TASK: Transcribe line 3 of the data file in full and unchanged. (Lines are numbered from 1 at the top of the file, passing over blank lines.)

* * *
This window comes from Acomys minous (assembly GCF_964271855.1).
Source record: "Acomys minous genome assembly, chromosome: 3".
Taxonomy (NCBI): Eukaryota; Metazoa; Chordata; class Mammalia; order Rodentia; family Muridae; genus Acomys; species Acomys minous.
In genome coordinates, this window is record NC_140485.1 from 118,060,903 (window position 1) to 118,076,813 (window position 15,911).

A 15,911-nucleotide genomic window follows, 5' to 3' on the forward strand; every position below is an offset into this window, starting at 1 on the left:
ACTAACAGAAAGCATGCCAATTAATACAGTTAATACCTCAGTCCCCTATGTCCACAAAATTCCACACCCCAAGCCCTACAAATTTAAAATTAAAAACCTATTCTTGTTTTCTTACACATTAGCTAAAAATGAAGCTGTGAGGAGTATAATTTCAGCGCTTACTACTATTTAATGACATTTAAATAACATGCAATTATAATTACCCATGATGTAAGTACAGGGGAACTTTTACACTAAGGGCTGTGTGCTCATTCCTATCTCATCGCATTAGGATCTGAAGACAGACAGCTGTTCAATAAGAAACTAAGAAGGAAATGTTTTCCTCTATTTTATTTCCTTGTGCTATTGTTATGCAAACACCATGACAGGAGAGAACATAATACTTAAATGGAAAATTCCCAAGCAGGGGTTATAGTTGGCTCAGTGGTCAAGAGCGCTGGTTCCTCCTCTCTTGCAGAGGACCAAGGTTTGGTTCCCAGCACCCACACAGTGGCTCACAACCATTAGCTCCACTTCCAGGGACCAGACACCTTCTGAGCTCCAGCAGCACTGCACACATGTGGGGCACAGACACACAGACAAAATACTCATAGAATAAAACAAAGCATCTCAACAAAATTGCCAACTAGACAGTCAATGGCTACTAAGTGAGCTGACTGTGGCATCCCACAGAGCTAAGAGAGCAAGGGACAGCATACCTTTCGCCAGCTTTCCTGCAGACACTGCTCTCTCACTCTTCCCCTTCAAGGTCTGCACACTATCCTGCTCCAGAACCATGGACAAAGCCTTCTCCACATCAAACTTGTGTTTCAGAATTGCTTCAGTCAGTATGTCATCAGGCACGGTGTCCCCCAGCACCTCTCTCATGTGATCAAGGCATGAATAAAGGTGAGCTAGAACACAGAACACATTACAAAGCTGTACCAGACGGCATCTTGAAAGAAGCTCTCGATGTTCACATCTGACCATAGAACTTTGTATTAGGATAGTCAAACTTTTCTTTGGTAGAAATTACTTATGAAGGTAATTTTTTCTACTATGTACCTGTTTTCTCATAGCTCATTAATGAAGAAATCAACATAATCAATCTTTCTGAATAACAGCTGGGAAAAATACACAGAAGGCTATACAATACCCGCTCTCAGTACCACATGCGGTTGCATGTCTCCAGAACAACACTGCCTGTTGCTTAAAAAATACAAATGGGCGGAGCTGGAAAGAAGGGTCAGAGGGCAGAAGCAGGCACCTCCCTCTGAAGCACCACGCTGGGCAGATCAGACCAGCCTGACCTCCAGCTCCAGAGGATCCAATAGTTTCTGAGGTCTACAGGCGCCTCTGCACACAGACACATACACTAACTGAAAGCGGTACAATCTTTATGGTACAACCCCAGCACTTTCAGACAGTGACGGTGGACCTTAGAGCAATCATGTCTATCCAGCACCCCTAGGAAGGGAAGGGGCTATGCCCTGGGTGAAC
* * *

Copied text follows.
Taxonomy (NCBI): Eukaryota; Metazoa; Chordata; class Mammalia; order Rodentia; family Muridae; genus Acomys; species Acomys minous.